1.Eventide H9 Max. An incredible piece of gear, especially with the software app that allows you ton tailor sounds to your needs and sequence them in playlists in your unit to correspond with how you use it in the studio or live performance. Brilliance incarnate. My only wish is that they get longer delay times in their delay algorithms.
2.Pigtronix Echolution 2 Deluxe. Quite possibly the most diverse, best sounding and complete delay on the market again with a wonderful, thoughtfully designed app to tailor your presets. Fantastic and great people to boot.
3.Paul Trombetta Designs Mk 1+8v, Velocitine and Rotobone. How could you pick between these three? Paul is a true genius visionary of fuzz and his circuits are unique, intuitive, responsive, unpredictable (until you get to know them) and inspiring. Sure, there's a long waiting list but it's well worth it.
4.Catalinbread Heliotrope and Adineko. The Heliotrope is a ring mod/synthy/fuzz/distortion unit that sounds unlike anything else I've ever played. I can't tell you how many times it's inspired me to create something new. The Adineko is a new addition to my arsenal but it's a unique oil can delay that has it's own special character. It can go from sort slap to multiple repeats, left-right panning, reverb, oscillation at the slight turn of a knob yet is simple and intuitive. A whole lot in a small package. Check it out.
5.Pettyjohn Electronics Iron Overdrive. Simply the best and most versatile overdrive pedal I've played. Great tone control, tasty drive, multiple clipping choices, CLEAN BLEND, and sturdy construction. I was planning on developing my own overdrive with clean blend especially for slide guitar but possibly the Iron has put paid to that journey.
Monsterpiece Fuzzes. They could easily go to up top on the list, and maybe should, because I use them on every session. Literally, in some fashion whether it's the PNP fuzz, the DZT or the Angry Dick 2000. Must haves and very affordable.
Dawner Price Boonar delay. The best Echorec delay pedal I've heard with switchable heads. Sweet.
Bearfoot Sea Blue EQ, Pink Purple Fuzz, Model G OD and Pale Green Compressor. Real working musician tools that sound fantastic and are smartly designed. I couldn't work without them. A+++
So there you go kids. Those are my faves but not at all a comprehensive list of everything I use regularly and moves me. What inspires you? Lemme' know. Cheers!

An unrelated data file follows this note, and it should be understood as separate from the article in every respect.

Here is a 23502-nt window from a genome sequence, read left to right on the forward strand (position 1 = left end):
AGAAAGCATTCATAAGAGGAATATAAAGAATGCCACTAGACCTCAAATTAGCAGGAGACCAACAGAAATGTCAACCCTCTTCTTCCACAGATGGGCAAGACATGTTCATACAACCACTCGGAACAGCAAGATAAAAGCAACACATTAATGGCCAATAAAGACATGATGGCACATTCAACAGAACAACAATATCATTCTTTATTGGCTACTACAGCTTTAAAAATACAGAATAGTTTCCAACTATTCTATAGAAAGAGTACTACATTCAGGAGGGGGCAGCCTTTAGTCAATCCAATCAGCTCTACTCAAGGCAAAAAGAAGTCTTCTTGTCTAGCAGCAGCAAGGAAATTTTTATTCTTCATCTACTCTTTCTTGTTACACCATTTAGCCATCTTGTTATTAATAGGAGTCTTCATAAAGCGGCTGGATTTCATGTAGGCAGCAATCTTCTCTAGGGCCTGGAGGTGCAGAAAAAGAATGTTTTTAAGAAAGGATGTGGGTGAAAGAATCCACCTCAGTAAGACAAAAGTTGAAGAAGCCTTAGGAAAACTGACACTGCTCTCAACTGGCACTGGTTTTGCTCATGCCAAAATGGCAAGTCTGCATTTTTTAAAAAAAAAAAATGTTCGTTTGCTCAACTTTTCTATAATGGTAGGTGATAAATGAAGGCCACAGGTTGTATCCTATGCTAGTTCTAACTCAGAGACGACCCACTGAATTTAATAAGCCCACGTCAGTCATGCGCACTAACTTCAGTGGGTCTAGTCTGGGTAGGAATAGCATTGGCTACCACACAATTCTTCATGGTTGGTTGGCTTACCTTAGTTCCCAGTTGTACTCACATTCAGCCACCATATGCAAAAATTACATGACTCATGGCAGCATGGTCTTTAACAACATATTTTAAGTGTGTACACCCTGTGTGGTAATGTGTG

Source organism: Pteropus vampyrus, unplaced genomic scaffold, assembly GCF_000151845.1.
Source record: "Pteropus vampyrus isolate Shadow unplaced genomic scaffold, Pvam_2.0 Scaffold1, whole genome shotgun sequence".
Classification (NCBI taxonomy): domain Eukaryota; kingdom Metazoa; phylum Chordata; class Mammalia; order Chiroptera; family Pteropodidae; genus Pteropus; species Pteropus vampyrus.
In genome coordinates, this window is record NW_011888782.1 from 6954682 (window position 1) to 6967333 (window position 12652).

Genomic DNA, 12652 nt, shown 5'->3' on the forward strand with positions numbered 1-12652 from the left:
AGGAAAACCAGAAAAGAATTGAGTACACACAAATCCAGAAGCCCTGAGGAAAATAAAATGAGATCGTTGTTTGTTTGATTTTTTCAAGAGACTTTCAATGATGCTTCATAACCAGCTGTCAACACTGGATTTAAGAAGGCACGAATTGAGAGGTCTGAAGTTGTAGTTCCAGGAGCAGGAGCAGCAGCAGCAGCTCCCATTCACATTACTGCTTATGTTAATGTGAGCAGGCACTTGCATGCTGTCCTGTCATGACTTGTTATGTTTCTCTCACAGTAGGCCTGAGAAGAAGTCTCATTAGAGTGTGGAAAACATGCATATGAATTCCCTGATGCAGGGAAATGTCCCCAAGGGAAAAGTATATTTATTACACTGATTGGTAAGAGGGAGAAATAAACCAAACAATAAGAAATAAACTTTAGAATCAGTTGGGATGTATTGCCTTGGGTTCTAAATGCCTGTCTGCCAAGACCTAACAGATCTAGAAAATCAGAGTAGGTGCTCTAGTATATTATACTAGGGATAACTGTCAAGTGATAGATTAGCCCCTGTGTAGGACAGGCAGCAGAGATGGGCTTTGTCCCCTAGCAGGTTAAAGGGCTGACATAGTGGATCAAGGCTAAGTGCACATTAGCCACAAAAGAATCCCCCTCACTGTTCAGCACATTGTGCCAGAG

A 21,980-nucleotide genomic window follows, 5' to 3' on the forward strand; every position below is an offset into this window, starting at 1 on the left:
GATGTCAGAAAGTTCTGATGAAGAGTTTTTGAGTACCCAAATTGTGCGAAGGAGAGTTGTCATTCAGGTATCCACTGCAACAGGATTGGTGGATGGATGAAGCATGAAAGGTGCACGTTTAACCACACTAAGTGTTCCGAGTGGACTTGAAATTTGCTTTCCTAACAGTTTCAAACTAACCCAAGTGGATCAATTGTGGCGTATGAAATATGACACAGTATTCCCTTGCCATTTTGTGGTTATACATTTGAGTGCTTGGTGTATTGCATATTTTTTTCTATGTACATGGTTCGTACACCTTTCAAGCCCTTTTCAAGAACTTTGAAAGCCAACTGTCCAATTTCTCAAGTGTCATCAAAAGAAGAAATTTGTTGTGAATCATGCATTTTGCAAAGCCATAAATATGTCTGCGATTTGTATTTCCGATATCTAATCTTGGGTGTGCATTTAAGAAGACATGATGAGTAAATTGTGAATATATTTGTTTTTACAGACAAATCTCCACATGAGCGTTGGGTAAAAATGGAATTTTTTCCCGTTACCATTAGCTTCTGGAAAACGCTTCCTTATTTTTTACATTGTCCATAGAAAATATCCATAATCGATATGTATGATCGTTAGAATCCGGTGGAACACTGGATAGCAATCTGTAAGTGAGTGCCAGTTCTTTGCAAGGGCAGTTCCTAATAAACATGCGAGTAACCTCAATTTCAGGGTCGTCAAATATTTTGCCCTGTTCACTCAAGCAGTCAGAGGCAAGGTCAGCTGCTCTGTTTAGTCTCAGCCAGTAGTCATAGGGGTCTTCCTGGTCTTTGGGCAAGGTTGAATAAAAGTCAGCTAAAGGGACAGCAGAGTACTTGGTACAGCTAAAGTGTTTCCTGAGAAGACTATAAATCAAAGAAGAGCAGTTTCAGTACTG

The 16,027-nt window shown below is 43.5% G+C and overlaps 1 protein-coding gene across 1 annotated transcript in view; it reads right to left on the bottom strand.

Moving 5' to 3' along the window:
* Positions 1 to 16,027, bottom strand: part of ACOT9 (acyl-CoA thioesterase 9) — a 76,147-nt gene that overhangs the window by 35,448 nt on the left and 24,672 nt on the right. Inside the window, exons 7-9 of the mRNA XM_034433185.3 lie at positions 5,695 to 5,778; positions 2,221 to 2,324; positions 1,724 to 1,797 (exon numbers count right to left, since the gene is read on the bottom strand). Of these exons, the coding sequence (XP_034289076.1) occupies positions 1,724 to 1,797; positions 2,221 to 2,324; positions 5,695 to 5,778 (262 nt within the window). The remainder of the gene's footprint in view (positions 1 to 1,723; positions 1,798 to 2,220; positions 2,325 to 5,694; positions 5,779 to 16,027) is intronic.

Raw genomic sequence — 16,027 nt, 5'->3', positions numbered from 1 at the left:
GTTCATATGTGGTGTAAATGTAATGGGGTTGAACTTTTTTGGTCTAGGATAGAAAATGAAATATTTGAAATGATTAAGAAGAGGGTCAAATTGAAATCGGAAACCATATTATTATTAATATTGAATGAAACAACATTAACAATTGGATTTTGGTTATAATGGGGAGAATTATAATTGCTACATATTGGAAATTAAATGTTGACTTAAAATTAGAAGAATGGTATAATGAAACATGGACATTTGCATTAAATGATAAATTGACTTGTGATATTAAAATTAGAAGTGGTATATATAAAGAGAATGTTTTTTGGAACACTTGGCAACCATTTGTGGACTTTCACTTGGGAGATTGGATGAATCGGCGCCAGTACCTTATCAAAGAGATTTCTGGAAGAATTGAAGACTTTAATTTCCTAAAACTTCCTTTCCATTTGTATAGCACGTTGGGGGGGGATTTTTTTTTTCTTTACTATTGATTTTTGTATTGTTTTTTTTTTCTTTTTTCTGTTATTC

I've never openly discussed this, because I didn't think it needed be, but recently since I moved to London I've met and bonded with an incredible group of like-minded free improvisers; free in spirit, mind and most importantly expression of their craft and they have asked me a few times why someone who has had a good career in the mainstream music business would so doggedly and determinedly pursue such a small, isolated and distinct segment of music. First off I'm an endlessly curious boy and I'm always looking to learn something new and challenge myself but mostly I think it all goes back to high school. You see, my high school actually had the audacity to have an electronic music department that spurred my initial passion and set the wheels in motion. Further, I wasn't the only one in my group fascinated by the experiments of guitarist Robert Fripp and his tape loop endeavors. Add a healthy dose of prog rock and jazz and you're a goner. At least I was.
So though I've been immersed in the "commercial" music biz for these last 25 years and I'm extremely happy with my path there was something missing. So back in 2010 while I was waiting for the book proofs of "I Curse the River of Time" which ended up taking almost 9 months I decided to fill my days with reconnecting with the passions of my youth. They were calling me (and had been for some time actually). You can hear snatches of it if you listen closely enough in my coupla' records from that time. So I started chasing that dream as they say and had the crazy determination to start cold calling some truly wonderful and accomplished jazz, avant-garde, free jazz and free improvisers and threw myself in. It was quite easy actually. Almost everybody said yes (only one didn't) and I've made true friends for life in Cooper Moore, Thollem McDonas, Tracy Silverman, the great Giuseppi Logan, Jeff Lederer, Frode Gjerstad, Jessica Lurie and many others. It has been the most fulfilling time of my life and there's no going back.